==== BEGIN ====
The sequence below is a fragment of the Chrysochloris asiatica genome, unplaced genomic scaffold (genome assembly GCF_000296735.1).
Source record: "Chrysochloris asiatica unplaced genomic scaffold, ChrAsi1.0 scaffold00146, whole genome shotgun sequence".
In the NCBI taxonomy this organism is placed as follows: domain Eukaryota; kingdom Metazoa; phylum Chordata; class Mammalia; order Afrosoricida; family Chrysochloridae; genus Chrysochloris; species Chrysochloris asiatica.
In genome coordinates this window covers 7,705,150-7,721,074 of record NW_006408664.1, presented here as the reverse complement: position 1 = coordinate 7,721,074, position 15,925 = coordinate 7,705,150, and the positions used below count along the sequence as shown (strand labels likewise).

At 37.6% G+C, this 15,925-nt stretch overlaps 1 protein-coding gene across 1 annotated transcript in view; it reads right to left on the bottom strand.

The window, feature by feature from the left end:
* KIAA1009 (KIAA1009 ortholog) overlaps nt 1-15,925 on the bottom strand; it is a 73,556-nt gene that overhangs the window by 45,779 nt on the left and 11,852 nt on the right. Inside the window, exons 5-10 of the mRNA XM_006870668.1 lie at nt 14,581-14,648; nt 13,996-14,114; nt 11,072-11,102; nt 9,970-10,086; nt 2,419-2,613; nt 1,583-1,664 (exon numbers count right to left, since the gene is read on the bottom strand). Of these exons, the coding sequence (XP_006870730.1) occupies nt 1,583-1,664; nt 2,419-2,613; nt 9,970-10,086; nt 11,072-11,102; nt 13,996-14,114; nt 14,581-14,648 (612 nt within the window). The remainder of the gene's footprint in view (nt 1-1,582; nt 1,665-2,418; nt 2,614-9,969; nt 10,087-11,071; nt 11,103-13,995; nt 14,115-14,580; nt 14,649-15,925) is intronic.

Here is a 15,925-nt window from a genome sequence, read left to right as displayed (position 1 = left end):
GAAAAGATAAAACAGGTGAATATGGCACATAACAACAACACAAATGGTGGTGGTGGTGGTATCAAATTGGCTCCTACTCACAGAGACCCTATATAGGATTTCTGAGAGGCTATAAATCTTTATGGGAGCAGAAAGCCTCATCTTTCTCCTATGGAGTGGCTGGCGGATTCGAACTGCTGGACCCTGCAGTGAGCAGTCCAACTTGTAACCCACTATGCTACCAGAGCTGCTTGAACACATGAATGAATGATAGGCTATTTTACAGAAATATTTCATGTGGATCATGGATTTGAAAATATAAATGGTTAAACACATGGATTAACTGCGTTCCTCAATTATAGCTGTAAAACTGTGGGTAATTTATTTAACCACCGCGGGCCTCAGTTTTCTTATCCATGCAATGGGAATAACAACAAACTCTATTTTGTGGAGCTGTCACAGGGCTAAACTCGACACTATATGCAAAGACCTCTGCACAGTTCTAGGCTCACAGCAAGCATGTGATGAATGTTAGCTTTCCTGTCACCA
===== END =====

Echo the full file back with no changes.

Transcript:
The sequence below is a fragment of the Chrysochloris asiatica genome, unplaced genomic scaffold (genome assembly GCF_000296735.1).
Source record: "Chrysochloris asiatica unplaced genomic scaffold, ChrAsi1.0 scaffold00146, whole genome shotgun sequence".
In the NCBI taxonomy this organism is placed as follows: domain Eukaryota; kingdom Metazoa; phylum Chordata; class Mammalia; order Afrosoricida; family Chrysochloridae; genus Chrysochloris; species Chrysochloris asiatica.
In genome coordinates this window covers 7,705,150-7,721,074 of record NW_006408664.1, presented here as the reverse complement: position 1 = coordinate 7,721,074, position 15,925 = coordinate 7,705,150, and the positions used below count along the sequence as shown (strand labels likewise).

At 37.6% G+C, this 15,925-nt stretch overlaps 1 protein-coding gene across 1 annotated transcript in view; it reads right to left on the bottom strand.

The window, feature by feature from the left end:
* KIAA1009 (KIAA1009 ortholog) overlaps nt 1-15,925 on the bottom strand; it is a 73,556-nt gene that overhangs the window by 45,779 nt on the left and 11,852 nt on the right. Inside the window, exons 5-10 of the mRNA XM_006870668.1 lie at nt 14,581-14,648; nt 13,996-14,114; nt 11,072-11,102; nt 9,970-10,086; nt 2,419-2,613; nt 1,583-1,664 (exon numbers count right to left, since the gene is read on the bottom strand). Of these exons, the coding sequence (XP_006870730.1) occupies nt 1,583-1,664; nt 2,419-2,613; nt 9,970-10,086; nt 11,072-11,102; nt 13,996-14,114; nt 14,581-14,648 (612 nt within the window). The remainder of the gene's footprint in view (nt 1-1,582; nt 1,665-2,418; nt 2,614-9,969; nt 10,087-11,071; nt 11,103-13,995; nt 14,115-14,580; nt 14,649-15,925) is intronic.

Here is a 15,925-nt window from a genome sequence, read left to right as displayed (position 1 = left end):
GAAAAGATAAAACAGGTGAATATGGCACATAACAACAACACAAATGGTGGTGGTGGTGGTATCAAATTGGCTCCTACTCACAGAGACCCTATATAGGATTTCTGAGAGGCTATAAATCTTTATGGGAGCAGAAAGCCTCATCTTTCTCCTATGGAGTGGCTGGCGGATTCGAACTGCTGGACCCTGCAGTGAGCAGTCCAACTTGTAACCCACTATGCTACCAGAGCTGCTTGAACACATGAATGAATGATAGGCTATTTTACAGAAATATTTCATGTGGATCATGGATTTGAAAATATAAATGGTTAAACACATGGATTAACTGCGTTCCTCAATTATAGCTGTAAAACTGTGGGTAATTTATTTAACCACCGCGGGCCTCAGTTTTCTTATCCATGCAATGGGAATAACAACAAACTCTATTTTGTGGAGCTGTCACAGGGCTAAACTCGACACTATATGCAAAGACCTCTGCACAGTTCTAGGCTCACAGCAAGCATGTGATGAATGTTAGCTTTCCTGTCACCA